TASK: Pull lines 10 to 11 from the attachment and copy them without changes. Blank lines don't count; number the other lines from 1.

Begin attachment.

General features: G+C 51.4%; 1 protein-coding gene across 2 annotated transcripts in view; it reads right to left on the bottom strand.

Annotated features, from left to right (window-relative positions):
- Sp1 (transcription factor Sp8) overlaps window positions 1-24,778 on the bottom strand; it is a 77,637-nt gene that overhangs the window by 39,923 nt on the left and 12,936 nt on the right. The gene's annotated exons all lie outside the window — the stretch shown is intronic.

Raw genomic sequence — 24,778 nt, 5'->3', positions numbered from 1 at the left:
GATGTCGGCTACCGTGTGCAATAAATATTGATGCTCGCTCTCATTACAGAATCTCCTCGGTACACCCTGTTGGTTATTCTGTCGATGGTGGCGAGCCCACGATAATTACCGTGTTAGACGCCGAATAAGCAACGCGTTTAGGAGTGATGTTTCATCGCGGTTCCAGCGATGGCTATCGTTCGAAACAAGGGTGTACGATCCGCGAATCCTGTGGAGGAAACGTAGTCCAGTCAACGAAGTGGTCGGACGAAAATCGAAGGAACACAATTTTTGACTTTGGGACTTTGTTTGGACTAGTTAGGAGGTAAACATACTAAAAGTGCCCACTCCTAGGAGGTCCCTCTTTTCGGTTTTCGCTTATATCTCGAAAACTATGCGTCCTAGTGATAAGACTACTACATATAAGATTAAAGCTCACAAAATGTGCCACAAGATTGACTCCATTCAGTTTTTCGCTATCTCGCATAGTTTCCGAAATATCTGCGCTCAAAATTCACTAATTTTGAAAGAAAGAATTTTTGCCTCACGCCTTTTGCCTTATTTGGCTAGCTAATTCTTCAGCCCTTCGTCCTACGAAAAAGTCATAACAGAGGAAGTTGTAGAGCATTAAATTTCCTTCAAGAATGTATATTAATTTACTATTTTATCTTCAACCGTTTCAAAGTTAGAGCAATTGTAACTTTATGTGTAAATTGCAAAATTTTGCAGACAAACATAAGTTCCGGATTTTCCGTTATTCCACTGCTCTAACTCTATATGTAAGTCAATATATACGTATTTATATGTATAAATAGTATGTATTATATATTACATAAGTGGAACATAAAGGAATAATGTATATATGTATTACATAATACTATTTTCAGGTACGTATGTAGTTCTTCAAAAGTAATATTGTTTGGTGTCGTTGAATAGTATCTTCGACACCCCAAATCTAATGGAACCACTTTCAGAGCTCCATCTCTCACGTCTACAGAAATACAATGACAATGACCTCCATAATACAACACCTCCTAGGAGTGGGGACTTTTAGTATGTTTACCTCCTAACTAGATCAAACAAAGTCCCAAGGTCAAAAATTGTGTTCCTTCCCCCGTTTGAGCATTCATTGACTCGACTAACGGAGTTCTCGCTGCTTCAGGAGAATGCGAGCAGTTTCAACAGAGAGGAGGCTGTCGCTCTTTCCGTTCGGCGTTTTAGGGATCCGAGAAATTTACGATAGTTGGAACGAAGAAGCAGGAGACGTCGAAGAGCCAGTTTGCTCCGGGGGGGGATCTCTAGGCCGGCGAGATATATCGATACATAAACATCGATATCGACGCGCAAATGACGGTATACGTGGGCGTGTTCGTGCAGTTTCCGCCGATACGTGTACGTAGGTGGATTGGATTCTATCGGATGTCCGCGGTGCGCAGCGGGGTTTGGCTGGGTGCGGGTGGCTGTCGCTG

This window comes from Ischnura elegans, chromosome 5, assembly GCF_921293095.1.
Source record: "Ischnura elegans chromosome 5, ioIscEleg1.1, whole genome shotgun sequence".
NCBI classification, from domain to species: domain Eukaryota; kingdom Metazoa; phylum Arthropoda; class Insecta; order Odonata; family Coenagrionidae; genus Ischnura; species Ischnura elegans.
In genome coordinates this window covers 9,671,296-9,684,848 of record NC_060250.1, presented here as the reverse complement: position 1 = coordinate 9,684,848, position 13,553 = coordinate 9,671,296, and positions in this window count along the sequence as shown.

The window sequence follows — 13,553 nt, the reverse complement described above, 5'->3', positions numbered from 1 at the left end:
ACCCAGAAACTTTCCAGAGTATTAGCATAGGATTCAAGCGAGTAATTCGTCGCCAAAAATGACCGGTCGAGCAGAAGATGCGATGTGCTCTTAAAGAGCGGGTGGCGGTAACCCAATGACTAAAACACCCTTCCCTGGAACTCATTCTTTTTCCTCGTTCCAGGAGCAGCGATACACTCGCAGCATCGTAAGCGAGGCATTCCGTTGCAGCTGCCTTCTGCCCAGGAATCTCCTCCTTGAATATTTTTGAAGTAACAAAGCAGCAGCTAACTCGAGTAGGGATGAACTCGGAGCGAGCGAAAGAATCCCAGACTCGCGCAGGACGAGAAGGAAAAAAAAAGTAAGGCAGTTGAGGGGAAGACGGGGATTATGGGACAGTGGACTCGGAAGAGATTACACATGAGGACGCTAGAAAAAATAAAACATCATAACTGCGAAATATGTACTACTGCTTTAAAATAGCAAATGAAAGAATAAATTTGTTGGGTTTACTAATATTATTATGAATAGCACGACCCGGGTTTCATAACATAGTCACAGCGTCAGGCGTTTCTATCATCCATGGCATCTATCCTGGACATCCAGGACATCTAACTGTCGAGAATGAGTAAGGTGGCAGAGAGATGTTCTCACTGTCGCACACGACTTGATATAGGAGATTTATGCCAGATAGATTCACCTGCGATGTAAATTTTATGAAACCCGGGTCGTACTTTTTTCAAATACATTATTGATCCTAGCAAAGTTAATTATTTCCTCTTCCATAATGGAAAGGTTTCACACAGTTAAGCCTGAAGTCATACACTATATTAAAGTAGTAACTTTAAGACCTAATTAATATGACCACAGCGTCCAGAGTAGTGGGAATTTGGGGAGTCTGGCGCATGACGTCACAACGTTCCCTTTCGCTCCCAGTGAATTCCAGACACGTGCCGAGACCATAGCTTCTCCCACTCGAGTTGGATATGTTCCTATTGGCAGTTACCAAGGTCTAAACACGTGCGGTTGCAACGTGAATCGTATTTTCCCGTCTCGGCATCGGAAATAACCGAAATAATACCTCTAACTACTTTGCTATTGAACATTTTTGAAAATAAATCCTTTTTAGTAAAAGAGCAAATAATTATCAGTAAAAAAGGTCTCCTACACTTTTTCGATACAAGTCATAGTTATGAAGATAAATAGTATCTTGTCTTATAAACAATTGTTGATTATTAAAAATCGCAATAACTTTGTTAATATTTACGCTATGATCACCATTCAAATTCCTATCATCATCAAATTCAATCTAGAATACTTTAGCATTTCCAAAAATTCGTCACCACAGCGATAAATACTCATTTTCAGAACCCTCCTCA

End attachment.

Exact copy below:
The window sequence follows — 13,553 nt, the reverse complement described above, 5'->3', positions numbered from 1 at the left end:
ACCCAGAAACTTTCCAGAGTATTAGCATAGGATTCAAGCGAGTAATTCGTCGCCAAAAATGACCGGTCGAGCAGAAGATGCGATGTGCTCTTAAAGAGCGGGTGGCGGTAACCCAATGACTAAAACACCCTTCCCTGGAACTCATTCTTTTTCCTCGTTCCAGGAGCAGCGATACACTCGCAGCATCGTAAGCGAGGCATTCCGTTGCAGCTGCCTTCTGCCCAGGAATCTCCTCCTTGAATATTTTTGAAGTAACAAAGCAGCAGCTAACTCGAGTAGGGATGAACTCGGAGCGAGCGAAAGAATCCCAGACTCGCGCAGGACGAGAAGGAAAAAAAAAGTAAGGCAGTTGAGGGGAAGACGGGGATTATGGGACAGTGGACTCGGAAGAGATTACACATGAGGACGCTAGAAAAAATAAAACATCATAACTGCGAAATATGTACTACTGCTTTAAAATAGCAAATGAAAGAATAAATTTGTTGGGTTTACTAATATTATTATGAATAGCACGACCCGGGTTTCATAACATAGTCACAGCGTCAGGCGTTTCTATCATCCATGGCATCTATCCTGGACATCCAGGACATCTAACTGTCGAGAATGAGTAAGGTGGCAGAGAGATGTTCTCACTGTCGCACACGACTTGATATAGGAGATTTATGCCAGATAGATTCACCTGCGATGTAAATTTTATGAAACCCGGGTCGTACTTTTTTCAAATACATTATTGATCCTAGCAAAGTTAATTATTTCCTCTTCCATAATGGAAAGGTTTCACACAGTTAAGCCTGAAGTCATACACTATATTAAAGTAGTAACTTTAAGACCTAATTAATATGACCACAGCGTCCAGAGTAGTGGGAATTTGGGGAGTCTGGCGCATGACGTCACAACGTTCCCTTTCGCTCCCAGTGAATTCCAGACACGTGCCGAGACCATAGCTTCTCCCACTCGAGTTGGATATGTTCCTATTGGCAGTTACCAAGGTCTAAACACGTGCGGTTGCAACGTGAATCGTATTTTCCCGTCTCGGCATCGGAAATAACCGAAATAATACCTCTAACTACTTTGCTATTGAACATTTTTGAAAATAAATCCTTTTTAGTAAAAGAGCAAATAATTATCAGTAAAAAAGGTCTCCTACACTTTTTCGATACAAGTCATAGTTATGAAGATAAATAGTATCTTGTCTTATAAACAATTGTTGATTATTAAAAATCGCAATAACTTTGTTAATATTTACGCTATGATCACCATTCAAATTCCTATCATCATCAAATTCAATCTAGAATACTTTAGCATTTCCAAAAATTCGTCACCACAGCGATAAATACTCATTTTCAGAACCCTCCTCA